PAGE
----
WASHINGTON — President Barack Obama on Monday nominated former Republican Sen. Chuck Hagel as his next defense secretary and counterterrorism adviser John Brennan to head the CIA, potentially setting up a Senate confirmation battle on two fronts and establishing a tough tone to start his second term.
Mindful of the concerns about both Hagel and Brennan on Capitol Hill, Obama spoke at length about each in a White House ceremony, then turned over the microphone to outgoing Defense Secretary Leon Panetta and acting CIA Director Mike Morell to provide testimonials about their chosen replacements.
Obama urged the Senate to move quickly in confirming Hagel, a military veteran who served in Vietnam, and Brennan, who spent 25 years at the CIA.
“I hope that the Senate will act on these confirmations promptly. When it comes to national security, we don’t like to leave a lot of gaps between the time that one set of leaders transitions out and another transitions in. So we need to get moving quickly on this,” Obama said.
“I believe it would be inappropriate for me to comment at this point on the merits of either nomination, especially since I will be sitting on the two committees which will consider these particular appointments. With respect to presidential nominations in general, however, I believe that the President should have significant latitude in appointing members of his own cabinet and that executive branch candidates deserve the opportunity to have their qualifications fully and fairly evaluated,” said Sen. Angus King, I-Maine, in a press release on the nominations.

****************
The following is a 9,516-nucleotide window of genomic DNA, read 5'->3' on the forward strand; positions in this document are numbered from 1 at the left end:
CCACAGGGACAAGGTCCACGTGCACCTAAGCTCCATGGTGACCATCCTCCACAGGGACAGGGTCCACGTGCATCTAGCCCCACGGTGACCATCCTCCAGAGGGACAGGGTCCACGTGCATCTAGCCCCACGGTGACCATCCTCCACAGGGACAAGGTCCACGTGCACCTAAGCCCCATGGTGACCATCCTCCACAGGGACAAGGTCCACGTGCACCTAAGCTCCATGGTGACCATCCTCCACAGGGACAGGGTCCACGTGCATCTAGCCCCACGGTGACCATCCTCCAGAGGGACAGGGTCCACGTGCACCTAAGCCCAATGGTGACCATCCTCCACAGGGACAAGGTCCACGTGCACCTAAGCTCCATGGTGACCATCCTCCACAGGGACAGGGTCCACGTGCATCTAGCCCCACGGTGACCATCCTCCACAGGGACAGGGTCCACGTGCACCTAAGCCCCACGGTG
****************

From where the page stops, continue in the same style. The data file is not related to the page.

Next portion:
If confirmed by the Democratic-controlled Senate, Hagel and Brennan would fill out a national security team that Obama is building for his second term in office. He already has nominated Democratic Sen. John Kerry as his secretary of state to replace Hillary Clinton.
Hagel clearly faces the toughest fight.
While senators normally are inclined to give the benefit of the doubt to someone from their ranks, this was not the case with Hagel, a maverick former senator from Nebraska.
As Hagel’s name was floated for the post in recent weeks, many Republicans and some Democrats reacted with alarm, expressing deep concerns about past statements the moderate Republican has made. He has offered controversial views on key U.S. ally Israel, once complaining about the power of “the Jewish lobby” in Washington and urging direct talks with Iran over its nuclear ambitions.
Past remarks seen as disparaging to gays have drawn the ire of gay rights groups. A group called the Log Cabin Republicans published a full-page ad in The Washington Post that attacked “Chuck Hagel’s record on gay rights.”
Obama also could face opposition from human rights groups over his choice of Brennan, a CIA veteran who withdrew from consideration for the spy agency’s top job in 2008 after questions were raised about his views on “enhanced interrogation techniques” — which are widely considered to be torture — that were used on terrorism suspects during the Bush administration.
Brennan would succeed retired Gen. David Petraeus, who resigned in November after he was brought down by a sex scandal that involved an extramarital affair with his biographer.